British Prime Minister Theresa May has defended the UK’s arms sales to Saudi Arabia, despite the country facing accusations of war crimes in Yemen.
May defended Saudi’s use of British weapons after a parliamentary committee said it was likely that the weapons were used in violation of international law.
The opposition leader Jeremy Corbyn called on the PM to halt the arms sales because of the “humanitarian devastation” caused by the Saudi led war in Yemen.
However, May insisted that the UK’s close ties with the kingdom was more important as they help “keep people on the streets of Britain safe”.
The Independent reports:
The Labour leader spoke out after the Parliamentary committee charged with scrutinising arms exports said it was likely that British weapons had been used to violate international law. The Saudis stand accused of bombing multiple international hospitals run by the charity Médecins Sans Frontières, as well as schools, wedding parties and food factories.
In the Commons, Mr Corbyn linked weapons sales to the ongoing refugee crisis, which he said should be Britain’s “number one concern and our number one humanitarian response”.
He added: “That is why I remain concerned that at the heart of this Government’s security strategy is apparently increased arms exports to the very part of the world that most immediately threatens our security. The British Government continue to sell arms to Saudi Arabia that are being used to commit crimes against humanity in Yemen, as has been clearly detailed by the UN and other independent agencies.”
But, in response, Ms May pointed out she had called on Saudi Arabia to investigate the allegations about Yemen when she met with the kingdom’s deputy crown prince at the recent G20 summit in China.
The Prime Minister dismissed Mr Corbyn’s suggestion that “what happened in Saudi Arabia was a threat to the safety of people here in the UK”.
Instead, she said: “Actually, what matters is the strength of our relationship with Saudi Arabia. When it comes to counter-terrorism and dealing with terrorism, it is that relationship that has helped to keep people on the streets of Britain safe.”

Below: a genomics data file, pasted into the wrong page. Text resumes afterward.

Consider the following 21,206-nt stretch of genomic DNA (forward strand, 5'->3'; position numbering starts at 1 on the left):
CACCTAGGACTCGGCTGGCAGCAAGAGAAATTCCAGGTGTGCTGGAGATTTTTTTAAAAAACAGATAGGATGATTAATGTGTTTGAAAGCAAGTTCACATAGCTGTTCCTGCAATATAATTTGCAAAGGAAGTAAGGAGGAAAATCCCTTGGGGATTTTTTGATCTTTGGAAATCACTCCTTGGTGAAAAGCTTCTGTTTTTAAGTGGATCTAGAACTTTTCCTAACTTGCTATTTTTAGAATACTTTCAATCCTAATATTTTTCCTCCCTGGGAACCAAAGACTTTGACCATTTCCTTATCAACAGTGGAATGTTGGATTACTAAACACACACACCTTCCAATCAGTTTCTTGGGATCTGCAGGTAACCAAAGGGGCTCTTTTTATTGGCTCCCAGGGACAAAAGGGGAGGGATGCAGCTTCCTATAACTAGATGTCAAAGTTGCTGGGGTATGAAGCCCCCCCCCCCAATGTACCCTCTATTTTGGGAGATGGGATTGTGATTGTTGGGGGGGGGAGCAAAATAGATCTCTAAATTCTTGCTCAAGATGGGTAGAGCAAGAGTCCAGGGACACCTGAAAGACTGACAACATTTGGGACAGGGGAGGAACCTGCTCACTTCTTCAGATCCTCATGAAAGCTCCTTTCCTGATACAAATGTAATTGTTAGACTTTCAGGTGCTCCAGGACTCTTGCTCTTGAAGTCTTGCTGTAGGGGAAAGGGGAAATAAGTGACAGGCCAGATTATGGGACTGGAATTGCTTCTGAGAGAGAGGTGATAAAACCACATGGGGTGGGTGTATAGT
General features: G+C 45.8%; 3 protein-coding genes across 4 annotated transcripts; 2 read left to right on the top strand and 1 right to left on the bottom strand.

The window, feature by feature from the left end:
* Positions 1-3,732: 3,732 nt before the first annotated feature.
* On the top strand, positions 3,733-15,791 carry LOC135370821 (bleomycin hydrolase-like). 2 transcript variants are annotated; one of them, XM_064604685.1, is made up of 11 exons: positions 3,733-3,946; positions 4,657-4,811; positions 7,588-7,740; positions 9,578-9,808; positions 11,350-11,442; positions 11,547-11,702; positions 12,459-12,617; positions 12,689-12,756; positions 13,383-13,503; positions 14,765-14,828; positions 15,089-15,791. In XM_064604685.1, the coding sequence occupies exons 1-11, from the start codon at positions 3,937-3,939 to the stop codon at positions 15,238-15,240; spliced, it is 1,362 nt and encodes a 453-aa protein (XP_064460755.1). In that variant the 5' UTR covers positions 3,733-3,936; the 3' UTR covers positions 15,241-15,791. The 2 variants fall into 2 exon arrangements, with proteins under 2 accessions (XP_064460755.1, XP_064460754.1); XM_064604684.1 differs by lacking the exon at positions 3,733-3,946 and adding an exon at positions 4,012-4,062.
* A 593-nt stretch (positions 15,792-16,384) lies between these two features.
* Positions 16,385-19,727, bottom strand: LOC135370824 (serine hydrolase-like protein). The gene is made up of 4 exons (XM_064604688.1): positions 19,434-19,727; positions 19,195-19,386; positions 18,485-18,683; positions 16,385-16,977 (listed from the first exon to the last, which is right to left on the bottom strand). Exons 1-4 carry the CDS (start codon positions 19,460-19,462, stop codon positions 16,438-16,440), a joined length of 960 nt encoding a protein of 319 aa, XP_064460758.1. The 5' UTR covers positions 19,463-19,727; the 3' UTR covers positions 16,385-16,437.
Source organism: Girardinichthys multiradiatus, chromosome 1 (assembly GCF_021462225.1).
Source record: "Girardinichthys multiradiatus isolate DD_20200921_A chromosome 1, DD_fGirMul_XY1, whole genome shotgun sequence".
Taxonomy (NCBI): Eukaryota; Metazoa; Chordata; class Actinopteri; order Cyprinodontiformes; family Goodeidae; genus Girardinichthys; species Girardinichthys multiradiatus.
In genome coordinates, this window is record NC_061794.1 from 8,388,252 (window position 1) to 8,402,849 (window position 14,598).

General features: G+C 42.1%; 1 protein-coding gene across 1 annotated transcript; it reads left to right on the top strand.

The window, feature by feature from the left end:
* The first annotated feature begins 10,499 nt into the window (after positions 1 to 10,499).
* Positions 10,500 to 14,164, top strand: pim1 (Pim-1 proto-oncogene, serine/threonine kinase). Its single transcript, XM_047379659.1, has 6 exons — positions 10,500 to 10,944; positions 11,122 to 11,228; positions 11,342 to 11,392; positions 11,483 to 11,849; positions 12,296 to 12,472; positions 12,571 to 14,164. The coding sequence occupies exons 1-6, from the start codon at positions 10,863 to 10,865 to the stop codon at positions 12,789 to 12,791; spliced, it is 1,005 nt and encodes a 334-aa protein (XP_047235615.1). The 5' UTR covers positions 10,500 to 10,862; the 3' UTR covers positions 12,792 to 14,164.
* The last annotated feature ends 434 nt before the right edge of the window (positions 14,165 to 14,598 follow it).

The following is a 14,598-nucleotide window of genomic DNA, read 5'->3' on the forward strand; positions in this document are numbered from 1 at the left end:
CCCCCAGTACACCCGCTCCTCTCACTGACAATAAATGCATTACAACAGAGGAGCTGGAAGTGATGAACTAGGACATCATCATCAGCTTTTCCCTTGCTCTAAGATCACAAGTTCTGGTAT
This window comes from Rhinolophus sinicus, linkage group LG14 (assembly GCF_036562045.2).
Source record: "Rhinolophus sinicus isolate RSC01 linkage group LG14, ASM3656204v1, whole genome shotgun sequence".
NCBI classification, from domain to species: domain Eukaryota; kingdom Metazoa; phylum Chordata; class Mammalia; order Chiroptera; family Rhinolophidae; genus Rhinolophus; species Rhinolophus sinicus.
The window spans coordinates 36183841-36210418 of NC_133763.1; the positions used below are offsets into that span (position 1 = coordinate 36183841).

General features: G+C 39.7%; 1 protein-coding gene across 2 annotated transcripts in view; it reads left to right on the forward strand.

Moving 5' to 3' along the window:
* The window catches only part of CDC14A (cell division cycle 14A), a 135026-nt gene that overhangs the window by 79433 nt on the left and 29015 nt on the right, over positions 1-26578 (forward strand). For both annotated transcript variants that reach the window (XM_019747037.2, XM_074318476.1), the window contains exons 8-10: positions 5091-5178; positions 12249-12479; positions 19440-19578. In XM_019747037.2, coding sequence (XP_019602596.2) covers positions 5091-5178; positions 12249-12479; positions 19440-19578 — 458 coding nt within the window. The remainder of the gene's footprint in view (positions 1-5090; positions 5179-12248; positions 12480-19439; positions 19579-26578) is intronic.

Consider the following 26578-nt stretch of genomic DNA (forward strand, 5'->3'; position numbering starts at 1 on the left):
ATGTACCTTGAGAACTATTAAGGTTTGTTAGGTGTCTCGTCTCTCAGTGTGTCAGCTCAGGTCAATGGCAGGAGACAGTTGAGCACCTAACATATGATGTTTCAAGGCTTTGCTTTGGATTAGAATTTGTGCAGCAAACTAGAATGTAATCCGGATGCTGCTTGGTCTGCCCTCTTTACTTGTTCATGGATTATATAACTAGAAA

In a leaked draft report, the Committee on Arms Exports Control echoed both the European Parliament and the Commons International Development Select Committee in calling for arms sales to the autocracy to end.
“The weight of evidence of violations of international humanitarian law by the Saudi-led coalition is now so great, that it is very difficult to continue to support Saudi Arabia,” it said, the BBC’s Newsnight programme reported.
The Government has argued it has not seen evidence of Saudi war crimes which Foreign Secretary Boris Johnson said last week meant a “key test” for halting sales had not been met.
It signed off £3.3bn of arms exports to Saudi Arabia in the first year of the country’s bombardment of Yemen, which includes £2.2bn-worth of so-called ML10 licences – equipment including drones, helicopters, and other aircraft. A further £1.1bn-worth of ML4 licences were also issued – relating to bombs, missiles, grenades, and countermeasures. The UK additionally signed off £430,000 of licences for armoured vehicles and tanks.
But before MPs broke for the summer recess in July, ministers quietly rowed back on claims they were confident Saudi Arabia had not committed war crimes. They issued corrections on previous statements, stating simply that they had not actively seen evidence of any such alleged crimes.
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